As far as I know none of us have made comprehensive studies of the history of illustrations in mission periodicals 1840-1900. But if we want to reconstruct the history of insitutional photography relevant to our churches for which the originals have gone missing – or which have dropped back into a mass of unorganised photographs from many epochs found in some remote cupboard – this is one important starting place.

Stage 2 ca. 1890 to the present

From 1900 direct transfer of photographs into book- and periodical printing was doubt people interested in 20th century technology could work out the chronology of the key developments which have resulted, step by step, in the glossy coloured periodicals most of our organisations in Europe seem to put out nowadays.

There are, however, other important media of PR and information which use visual resources and which an archivist needs to remember

Supplementary Comments

There are, however, two other important media for PR and ifnromation which use visual resources, and which an archivist needs to remember.

1 Slide shows

One medium to which we should pay careful attention is the slide-show/lecture. Until recently this was still a king-pin of the Basel Mission’s contact with congregational groups supporting it. I am not sure exactly when the first slide-shows were produced, but it will evidently have been before the end of the 19th century. And more or less contemporaneously, it seems to me, slide shows were in use in overseas evangelism using pictures illustrating biblical stories.

It is worth while remembering, if you are an archivist with contacts to the “homeland” of missionaries who worked in your church, that old provincial mission centres in Europe and North America sometimes turn out to have stacks of dusty materials needing to be tidied away. And these may include old slide shows packed in the characteristic stout wooden boxes used to transport them. These are very precious. They give us an insight into the kind of photographs mission organisations endeavoured to possess, and how they used them. NB in Basel (and I think everywhere) a slide show was accompanied by someone reading out a prepared script with comments on every photograph. (By about 1970 these comments were put on tapes with musical accompaniment). So these materials not only give an important insight into the photographs in use, but also how people saw and interpreted them.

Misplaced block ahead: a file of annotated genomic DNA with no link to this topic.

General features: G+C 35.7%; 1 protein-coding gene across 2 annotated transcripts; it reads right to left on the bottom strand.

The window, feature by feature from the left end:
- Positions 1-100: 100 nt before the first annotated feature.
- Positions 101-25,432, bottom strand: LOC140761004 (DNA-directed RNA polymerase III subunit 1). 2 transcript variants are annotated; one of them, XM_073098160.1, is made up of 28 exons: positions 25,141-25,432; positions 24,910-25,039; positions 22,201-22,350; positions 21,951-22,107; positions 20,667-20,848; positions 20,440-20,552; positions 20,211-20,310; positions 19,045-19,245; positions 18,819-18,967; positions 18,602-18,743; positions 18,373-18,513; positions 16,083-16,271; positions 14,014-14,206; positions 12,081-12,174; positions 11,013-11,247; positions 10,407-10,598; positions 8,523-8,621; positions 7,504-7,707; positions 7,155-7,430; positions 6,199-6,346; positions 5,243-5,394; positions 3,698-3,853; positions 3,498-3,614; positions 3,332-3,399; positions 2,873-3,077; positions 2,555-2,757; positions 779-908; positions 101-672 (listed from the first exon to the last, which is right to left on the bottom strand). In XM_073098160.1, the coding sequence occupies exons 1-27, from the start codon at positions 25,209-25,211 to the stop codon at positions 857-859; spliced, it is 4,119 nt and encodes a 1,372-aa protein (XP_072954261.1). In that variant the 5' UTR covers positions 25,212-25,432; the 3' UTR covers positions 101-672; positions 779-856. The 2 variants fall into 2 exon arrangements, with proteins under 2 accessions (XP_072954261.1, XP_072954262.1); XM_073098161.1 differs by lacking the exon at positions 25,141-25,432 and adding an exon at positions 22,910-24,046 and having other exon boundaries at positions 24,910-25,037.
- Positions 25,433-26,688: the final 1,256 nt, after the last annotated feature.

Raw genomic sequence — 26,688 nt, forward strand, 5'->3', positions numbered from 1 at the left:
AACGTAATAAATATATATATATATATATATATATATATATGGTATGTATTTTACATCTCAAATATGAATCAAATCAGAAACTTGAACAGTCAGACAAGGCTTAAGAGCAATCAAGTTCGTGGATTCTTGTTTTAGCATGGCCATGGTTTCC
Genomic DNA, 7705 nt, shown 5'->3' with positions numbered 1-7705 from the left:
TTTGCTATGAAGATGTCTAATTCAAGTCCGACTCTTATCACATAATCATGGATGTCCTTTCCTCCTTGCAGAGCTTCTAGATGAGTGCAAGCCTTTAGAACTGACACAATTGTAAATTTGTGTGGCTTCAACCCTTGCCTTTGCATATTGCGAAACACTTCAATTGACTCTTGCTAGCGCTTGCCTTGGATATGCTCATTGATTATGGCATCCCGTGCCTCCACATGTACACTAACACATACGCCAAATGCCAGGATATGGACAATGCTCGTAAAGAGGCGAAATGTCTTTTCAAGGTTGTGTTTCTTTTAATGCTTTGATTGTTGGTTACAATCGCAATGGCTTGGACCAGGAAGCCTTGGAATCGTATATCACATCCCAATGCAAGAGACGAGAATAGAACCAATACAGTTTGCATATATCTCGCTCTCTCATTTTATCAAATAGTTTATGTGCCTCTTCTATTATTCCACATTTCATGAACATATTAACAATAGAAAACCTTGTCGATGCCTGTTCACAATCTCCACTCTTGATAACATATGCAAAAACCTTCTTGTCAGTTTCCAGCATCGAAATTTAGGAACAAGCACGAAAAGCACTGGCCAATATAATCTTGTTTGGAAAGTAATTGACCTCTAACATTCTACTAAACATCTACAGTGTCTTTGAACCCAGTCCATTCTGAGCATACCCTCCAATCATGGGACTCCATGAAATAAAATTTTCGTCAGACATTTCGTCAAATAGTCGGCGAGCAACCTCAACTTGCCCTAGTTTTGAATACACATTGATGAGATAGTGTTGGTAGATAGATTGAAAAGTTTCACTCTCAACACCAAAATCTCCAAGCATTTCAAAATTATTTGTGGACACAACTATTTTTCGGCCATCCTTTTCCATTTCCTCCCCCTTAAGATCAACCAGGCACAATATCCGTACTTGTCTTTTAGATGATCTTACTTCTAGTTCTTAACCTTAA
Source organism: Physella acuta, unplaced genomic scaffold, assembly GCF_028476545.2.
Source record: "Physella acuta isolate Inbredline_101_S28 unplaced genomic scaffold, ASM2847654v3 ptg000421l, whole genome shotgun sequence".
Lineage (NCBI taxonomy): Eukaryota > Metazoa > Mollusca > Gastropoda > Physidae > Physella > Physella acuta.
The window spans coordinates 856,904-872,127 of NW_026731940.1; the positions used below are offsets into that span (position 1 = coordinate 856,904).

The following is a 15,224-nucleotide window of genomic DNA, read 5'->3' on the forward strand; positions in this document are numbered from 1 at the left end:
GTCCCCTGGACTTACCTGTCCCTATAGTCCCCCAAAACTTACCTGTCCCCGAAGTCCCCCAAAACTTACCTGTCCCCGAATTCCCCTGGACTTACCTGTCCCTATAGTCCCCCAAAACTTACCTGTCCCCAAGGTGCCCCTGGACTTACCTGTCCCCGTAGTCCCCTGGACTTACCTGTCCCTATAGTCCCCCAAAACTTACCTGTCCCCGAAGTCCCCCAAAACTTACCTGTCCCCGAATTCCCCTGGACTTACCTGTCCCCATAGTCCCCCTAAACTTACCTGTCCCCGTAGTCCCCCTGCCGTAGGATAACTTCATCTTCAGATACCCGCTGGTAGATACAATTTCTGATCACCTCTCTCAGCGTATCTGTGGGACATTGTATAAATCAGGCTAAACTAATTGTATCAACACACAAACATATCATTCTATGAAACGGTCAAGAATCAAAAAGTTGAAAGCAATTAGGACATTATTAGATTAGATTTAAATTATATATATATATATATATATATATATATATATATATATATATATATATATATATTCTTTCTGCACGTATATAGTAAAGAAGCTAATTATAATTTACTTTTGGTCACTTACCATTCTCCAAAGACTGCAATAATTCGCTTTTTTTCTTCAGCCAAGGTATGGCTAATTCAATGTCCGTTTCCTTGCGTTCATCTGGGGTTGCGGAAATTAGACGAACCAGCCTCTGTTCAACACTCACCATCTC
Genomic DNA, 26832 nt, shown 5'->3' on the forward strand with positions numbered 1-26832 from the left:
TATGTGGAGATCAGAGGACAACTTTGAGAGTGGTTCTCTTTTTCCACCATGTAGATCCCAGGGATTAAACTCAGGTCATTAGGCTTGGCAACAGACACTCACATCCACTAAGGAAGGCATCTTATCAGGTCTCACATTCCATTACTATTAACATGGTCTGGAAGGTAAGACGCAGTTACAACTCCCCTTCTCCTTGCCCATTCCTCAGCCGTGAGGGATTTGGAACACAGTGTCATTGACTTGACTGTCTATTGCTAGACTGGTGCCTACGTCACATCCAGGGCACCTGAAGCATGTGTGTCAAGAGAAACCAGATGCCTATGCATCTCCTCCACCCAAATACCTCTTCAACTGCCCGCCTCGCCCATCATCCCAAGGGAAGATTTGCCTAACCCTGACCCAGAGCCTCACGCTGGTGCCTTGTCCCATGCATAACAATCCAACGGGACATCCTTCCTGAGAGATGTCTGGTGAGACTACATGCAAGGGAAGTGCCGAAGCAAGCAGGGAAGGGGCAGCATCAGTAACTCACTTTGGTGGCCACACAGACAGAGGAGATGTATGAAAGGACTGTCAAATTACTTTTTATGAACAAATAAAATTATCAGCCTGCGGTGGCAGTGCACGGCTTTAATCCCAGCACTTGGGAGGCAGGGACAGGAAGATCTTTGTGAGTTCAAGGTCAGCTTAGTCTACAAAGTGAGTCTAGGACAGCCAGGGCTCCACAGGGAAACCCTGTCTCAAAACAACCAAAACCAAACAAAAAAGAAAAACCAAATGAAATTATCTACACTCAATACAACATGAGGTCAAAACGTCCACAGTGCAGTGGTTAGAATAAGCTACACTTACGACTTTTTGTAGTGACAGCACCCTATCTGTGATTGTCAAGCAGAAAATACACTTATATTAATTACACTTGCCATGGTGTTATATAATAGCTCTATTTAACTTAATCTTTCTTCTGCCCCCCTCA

2. Film

One form of medium is outside my experience, and outside the framework of the theme I have been given – film. NB cine photography is also applied to mission surprisingly early – the 1910s and 1920s in central europe. Our ancestors were innovative characters who tried to keep up with the latest developments in communication. NB for me FILM requires expert treatment and conservation, especially if there is an intention to use old film for current public work. This is a field in which national film archives or partners in Europe/USA should be asked for
their help and financial assistance!!

PJ: Basel 8.6.2004

Contact Persons *